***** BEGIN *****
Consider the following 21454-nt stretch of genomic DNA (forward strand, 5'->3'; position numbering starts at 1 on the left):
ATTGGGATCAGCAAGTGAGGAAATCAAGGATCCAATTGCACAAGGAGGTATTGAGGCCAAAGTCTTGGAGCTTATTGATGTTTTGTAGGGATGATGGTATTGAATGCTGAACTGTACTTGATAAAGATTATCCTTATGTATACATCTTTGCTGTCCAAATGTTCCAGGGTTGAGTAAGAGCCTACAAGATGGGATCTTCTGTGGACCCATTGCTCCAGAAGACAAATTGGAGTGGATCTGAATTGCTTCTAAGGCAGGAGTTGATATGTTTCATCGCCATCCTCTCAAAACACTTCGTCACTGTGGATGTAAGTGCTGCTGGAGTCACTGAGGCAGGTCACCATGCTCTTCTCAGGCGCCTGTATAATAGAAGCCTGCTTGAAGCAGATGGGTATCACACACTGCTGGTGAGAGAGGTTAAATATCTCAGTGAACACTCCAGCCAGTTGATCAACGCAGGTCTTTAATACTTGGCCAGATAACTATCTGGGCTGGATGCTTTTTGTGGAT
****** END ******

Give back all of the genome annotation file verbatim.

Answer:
Consider the following 21454-nt stretch of genomic DNA (forward strand, 5'->3'; position numbering starts at 1 on the left):
ATTGGGATCAGCAAGTGAGGAAATCAAGGATCCAATTGCACAAGGAGGTATTGAGGCCAAAGTCTTGGAGCTTATTGATGTTTTGTAGGGATGATGGTATTGAATGCTGAACTGTACTTGATAAAGATTATCCTTATGTATACATCTTTGCTGTCCAAATGTTCCAGGGTTGAGTAAGAGCCTACAAGATGGGATCTTCTGTGGACCCATTGCTCCAGAAGACAAATTGGAGTGGATCTGAATTGCTTCTAAGGCAGGAGTTGATATGTTTCATCGCCATCCTCTCAAAACACTTCGTCACTGTGGATGTAAGTGCTGCTGGAGTCACTGAGGCAGGTCACCATGCTCTTCTCAGGCGCCTGTATAATAGAAGCCTGCTTGAAGCAGATGGGTATCACACACTGCTGGTGAGAGAGGTTAAATATCTCAGTGAACACTCCAGCCAGTTGATCAACGCAGGTCTTTAATACTTGGCCAGATAACTATCTGGGCTGGATGCTTTTTGTGGAT